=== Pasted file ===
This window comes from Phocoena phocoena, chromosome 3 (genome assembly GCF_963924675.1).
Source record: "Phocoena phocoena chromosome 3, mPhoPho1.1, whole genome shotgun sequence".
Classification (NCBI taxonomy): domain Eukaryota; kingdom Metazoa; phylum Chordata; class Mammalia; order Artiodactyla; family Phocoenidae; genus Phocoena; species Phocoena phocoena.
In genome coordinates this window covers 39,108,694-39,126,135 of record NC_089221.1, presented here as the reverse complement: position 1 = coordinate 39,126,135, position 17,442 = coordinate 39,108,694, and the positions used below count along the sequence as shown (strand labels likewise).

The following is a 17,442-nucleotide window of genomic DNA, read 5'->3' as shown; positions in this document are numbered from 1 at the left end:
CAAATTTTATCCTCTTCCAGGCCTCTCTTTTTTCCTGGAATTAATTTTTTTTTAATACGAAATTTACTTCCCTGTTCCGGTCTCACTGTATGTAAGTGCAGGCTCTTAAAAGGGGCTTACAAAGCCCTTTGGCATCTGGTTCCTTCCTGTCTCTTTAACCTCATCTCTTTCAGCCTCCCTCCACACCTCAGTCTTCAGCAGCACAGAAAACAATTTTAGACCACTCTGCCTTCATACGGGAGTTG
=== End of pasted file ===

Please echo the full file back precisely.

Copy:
This window comes from Phocoena phocoena, chromosome 3 (genome assembly GCF_963924675.1).
Source record: "Phocoena phocoena chromosome 3, mPhoPho1.1, whole genome shotgun sequence".
Classification (NCBI taxonomy): domain Eukaryota; kingdom Metazoa; phylum Chordata; class Mammalia; order Artiodactyla; family Phocoenidae; genus Phocoena; species Phocoena phocoena.
In genome coordinates this window covers 39,108,694-39,126,135 of record NC_089221.1, presented here as the reverse complement: position 1 = coordinate 39,126,135, position 17,442 = coordinate 39,108,694, and the positions used below count along the sequence as shown (strand labels likewise).

The following is a 17,442-nucleotide window of genomic DNA, read 5'->3' as shown; positions in this document are numbered from 1 at the left end:
CAAATTTTATCCTCTTCCAGGCCTCTCTTTTTTCCTGGAATTAATTTTTTTTTAATACGAAATTTACTTCCCTGTTCCGGTCTCACTGTATGTAAGTGCAGGCTCTTAAAAGGGGCTTACAAAGCCCTTTGGCATCTGGTTCCTTCCTGTCTCTTTAACCTCATCTCTTTCAGCCTCCCTCCACACCTCAGTCTTCAGCAGCACAGAAAACAATTTTAGACCACTCTGCCTTCATACGGGAGTTG